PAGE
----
Outbreak of the war
End of the war

Losing Southern Styria

A dictated peace without a plebiscite

With the proclamation of German-Austria on 12 November 1918 the former Duchy of Styria became a disputed frontier area in the new republic.


On 22 November 1918 the Provisional National Assembly of German-Austria decided that Styria, too, with the exception of the areas of compact Slovene settlement, should belong to the territory of the new state. Consequently the mixed language areas including Marburg/Maribor and Pettau/Ptuj should remain with German-Austria. However, as the former south of Styria had a majority Slovene population (420,000 Slovenes and 76,000 Germans), the area south of the river Mur was also claimed by State of the Slovenes, Croats and Serbs (SHS state), which had been founded in Zagreb/Agram on 29 October 1918. 

Even before the frontier question could be resolved by means of diplomacy, troops led by Major Rudolf Majster tried to create facts on the ground by occupying Lower Styria in November 1918. Because of the catastrophic situation regarding the supply of food and the lack of military forces, Styria restricted itself to a political protest to the SHS state. This was also in line with the policies of the Council of State in Vienna headed by Chancellor Karl Renner. In order to feed its population, Austria was dependent on deliveries of food from the SHS state, which is why it did not want to jeopardize good relations. Nevertheless there were minor clashes, including the escalation known as ‘Marburg’s Bloody Sunday’ on 27 January 1919 and the uprising in Radkersburg/Radgona on 4 February 1919.

The peace negotiations in Paris did nothing to alter this situation. The Austrian delegation voted for the South Styrian districts (although the majority of the population was Slovene-speaking) to remain with German-Austria and hoped there would be a plebiscite, but neither wish was fulfilled. The Treaty of Saint-Germain awarded Lower Styria to the SHS state, Radkersburg/Radgona was divided and the surrounding communities on the left bank of the river Mur were given to the republic of Austria/German-Austria. The plebiscite which the Austrians wanted in the districts of Marburg/Maribor, Pettau/Ptuj and Luttenberg/Ljutomer was not carried out. 


Translation: Leigh Bailey


Fräss-Ehrfeld, Claudia: Geschichte Kärntens. Bd. 3/2 – Kärnten 1918-1920. Abwehrkampf – Volksabstimmung – Identitätssuche, Klagenfurt am Wörthersee 2000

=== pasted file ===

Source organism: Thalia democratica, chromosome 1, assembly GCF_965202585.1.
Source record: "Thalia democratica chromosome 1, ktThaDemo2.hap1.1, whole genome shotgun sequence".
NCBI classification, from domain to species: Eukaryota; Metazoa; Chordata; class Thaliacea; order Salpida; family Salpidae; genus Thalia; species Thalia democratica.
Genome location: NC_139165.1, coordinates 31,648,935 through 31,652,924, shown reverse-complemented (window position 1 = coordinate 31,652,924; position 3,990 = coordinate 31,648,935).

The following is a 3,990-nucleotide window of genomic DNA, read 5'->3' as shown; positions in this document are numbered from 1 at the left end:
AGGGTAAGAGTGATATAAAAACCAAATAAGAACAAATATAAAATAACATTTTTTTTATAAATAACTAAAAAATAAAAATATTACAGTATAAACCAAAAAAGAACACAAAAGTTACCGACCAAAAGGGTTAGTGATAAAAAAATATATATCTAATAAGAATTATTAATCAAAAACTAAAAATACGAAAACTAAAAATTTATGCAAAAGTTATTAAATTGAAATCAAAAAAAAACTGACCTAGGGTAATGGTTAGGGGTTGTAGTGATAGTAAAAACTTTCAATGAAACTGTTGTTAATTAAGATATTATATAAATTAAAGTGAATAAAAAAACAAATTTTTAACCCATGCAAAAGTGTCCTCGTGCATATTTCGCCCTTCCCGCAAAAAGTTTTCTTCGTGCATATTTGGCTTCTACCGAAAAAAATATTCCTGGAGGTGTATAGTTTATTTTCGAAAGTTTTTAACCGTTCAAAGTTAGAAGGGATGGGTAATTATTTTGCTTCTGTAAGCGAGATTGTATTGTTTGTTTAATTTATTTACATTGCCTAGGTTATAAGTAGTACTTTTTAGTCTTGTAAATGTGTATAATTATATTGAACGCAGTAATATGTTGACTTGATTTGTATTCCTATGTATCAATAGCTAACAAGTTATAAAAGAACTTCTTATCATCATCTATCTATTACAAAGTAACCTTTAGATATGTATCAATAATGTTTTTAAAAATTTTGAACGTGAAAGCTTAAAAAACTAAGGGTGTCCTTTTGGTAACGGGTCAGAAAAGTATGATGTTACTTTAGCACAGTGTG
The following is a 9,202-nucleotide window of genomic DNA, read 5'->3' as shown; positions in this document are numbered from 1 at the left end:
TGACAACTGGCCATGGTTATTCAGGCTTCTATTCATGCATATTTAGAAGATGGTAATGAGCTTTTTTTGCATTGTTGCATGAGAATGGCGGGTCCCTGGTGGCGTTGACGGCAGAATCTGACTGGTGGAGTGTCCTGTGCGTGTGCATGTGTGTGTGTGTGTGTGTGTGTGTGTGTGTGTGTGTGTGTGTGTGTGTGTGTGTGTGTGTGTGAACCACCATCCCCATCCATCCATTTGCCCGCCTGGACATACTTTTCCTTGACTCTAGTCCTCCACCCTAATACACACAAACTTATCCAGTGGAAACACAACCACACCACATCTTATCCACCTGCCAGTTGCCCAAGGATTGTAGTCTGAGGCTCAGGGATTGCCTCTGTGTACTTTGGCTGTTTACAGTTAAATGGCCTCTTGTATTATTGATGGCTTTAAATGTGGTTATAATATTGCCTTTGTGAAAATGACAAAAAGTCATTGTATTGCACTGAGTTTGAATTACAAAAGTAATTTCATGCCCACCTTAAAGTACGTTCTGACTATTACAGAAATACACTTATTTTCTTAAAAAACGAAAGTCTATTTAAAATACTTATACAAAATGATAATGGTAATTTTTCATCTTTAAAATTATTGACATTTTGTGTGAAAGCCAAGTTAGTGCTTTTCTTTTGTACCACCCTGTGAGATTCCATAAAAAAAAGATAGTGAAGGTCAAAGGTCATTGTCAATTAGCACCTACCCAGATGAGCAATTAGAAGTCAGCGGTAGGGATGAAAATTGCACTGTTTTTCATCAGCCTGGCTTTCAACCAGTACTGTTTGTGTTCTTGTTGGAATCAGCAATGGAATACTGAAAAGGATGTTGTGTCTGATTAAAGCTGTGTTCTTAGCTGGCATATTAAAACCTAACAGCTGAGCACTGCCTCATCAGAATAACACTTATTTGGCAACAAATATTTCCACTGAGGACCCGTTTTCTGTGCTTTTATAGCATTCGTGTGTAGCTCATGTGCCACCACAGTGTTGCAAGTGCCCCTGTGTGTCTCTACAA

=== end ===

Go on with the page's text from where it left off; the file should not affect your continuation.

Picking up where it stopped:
Goldinger, Walter/Binder, Dieter A.: Geschichte der Republik Österreich 1918-1938, München 1992

Karner, Stefan: Die Steiermark im 20. Jahrhundert. Politik – Wirtschaft – Gesellschaft – Kultur, 2. Auflage, Graz 2005

Karner, Stefan: Steiermark. Vom Ersten Weltkrieg bis zur Gegenwart, Innsbruck/Wien 2012

Karner, Stefan: Die Abtrennung der Untersteiermark von Österreich 1918/19. Ökonomische Aspekte und Relevanz für Kärnten und die Steiermark, in: Rumpler, Helmut (Hrsg.): Kärntens Volkabstimmung 1920. Wissenschaftliche Kontroversen und historisch-politische Diskussionen anlässlich des internationalen Symposions Klagenfurt 1980, Klagenfurt 1981, 254-296

Schaffer, Roland: Die Volkswehr in der Steiermark 1918-1920, Salzburg 2012

Scheuch, Manfred: Historischer Atlas Österreich, 2. Auflage, Wien 1994

Vocelka, Karl: Geschichte Österreichs. Kultur – Gesellschaft – Politik, 3. Auflage, Graz/Wien/Köln 2002

Contents related to this chapter


  • Aspect

    After the war

    The First World War marked the end of the “long nineteenth century”. The monarchic empires were replaced by new political players. The Austro-Hungarian Monarchy disintegrated into separate nation states. The Republic of German Austria was proclaimed in November 1918, and Austria was established as a federal state in October 1920. The years after the war were highly agitated ­– in a conflicting atmosphere of revolution and defeat, and political, economic, social and cultural achievements and setbacks.


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